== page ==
President Barack Obama congratulates Morsi on election win
President Barack Obama on Sunday called Egypt's president-elect, Mohammed Morsi, to congratulate him on his victory and offer continued US support for Egypt's transition to democracy.
Obama "emphasized his interest in working together with President-elect Morsi, on the basis of mutual respect, to advance the many shared interests between Egypt and the United States," the White House said.
"Morsi expressed appreciation for Obama's call and welcomed US support for Egypt's transition," the White House said in a press release. Obama and Morsi also agreed to stay in close touch in the coming weeks and months.
In the turbulent aftermath of longtime leader Hosni Mubarak's ouster in February 2011, the US is eager to salvage an alliance with Egypt that has been a foundation of stability in the Middle East since the late 1970s, ensuring peace between the Arab world's most populous country and Israel.
In his first televised speech, Morsi said Sunday he carries "a message of peace" to the world and pledged to preserve Egypt's international accords, a reference to the peace deal with Israel.
An earlier statement from White House press secretary Jay Carney alluded to the Obama administration's hope that the rise of Morsi and his Muslim Brotherhood party will not set back Egyptian-Israeli relations. For all his faults, Mubarak was credited in Washington with resisting three decades of pressure within Egypt to break the Camp David accords with Israel or loosen its alliance with the United States.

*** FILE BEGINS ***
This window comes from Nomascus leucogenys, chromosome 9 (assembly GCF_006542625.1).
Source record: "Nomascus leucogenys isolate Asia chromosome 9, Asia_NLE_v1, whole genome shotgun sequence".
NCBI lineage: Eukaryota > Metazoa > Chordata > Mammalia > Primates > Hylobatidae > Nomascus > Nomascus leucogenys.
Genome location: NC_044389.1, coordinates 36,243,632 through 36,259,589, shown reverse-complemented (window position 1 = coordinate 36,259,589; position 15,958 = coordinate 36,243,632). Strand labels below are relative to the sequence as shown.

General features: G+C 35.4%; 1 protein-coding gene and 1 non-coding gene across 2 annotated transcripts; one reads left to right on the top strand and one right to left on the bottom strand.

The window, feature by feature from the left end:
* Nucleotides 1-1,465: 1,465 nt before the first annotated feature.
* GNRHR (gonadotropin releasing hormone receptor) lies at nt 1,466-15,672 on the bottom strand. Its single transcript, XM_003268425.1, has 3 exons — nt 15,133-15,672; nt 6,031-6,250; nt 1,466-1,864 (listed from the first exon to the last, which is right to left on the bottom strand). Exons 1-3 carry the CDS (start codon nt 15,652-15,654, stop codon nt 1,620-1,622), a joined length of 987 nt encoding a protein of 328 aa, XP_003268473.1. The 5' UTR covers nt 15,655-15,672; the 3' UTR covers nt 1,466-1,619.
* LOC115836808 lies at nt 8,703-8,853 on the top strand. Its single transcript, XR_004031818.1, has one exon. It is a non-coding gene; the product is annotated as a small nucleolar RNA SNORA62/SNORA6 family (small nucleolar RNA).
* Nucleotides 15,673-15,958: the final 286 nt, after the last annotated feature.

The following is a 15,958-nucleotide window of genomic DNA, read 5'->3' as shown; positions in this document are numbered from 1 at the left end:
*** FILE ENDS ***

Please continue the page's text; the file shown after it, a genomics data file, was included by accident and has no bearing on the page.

"We believe it is essential for the Egyptian government to continue to fulfill Egypt's role as a pillar of regional peace, security and stability," Carney said.
The administration had expressed no public preference in advance of Sunday's announcement that the Islamist presidential candidate had defeated Ahmed Shafiq, who was the last prime minister under Mubarak.
Obama also called Shafiq on Sunday, encouraging him "to continue to play a role in Egyptian politics by supporting the democratic process and working to unify the Egyptian people," the White House said.
The Muslim Brotherhood's victory adds a new element of uncertainty for US policy in the Middle East, which has been rocked by the conflict in Syria, where some 40 people were said to have died on Sunday in new clashes between rebels and government forces.
The US provides about $1.3 billion annually in military aid to Egypt; the two countries regularly hold joint military exercises, and US Navy ships are frequent visitors to Egyptian ports.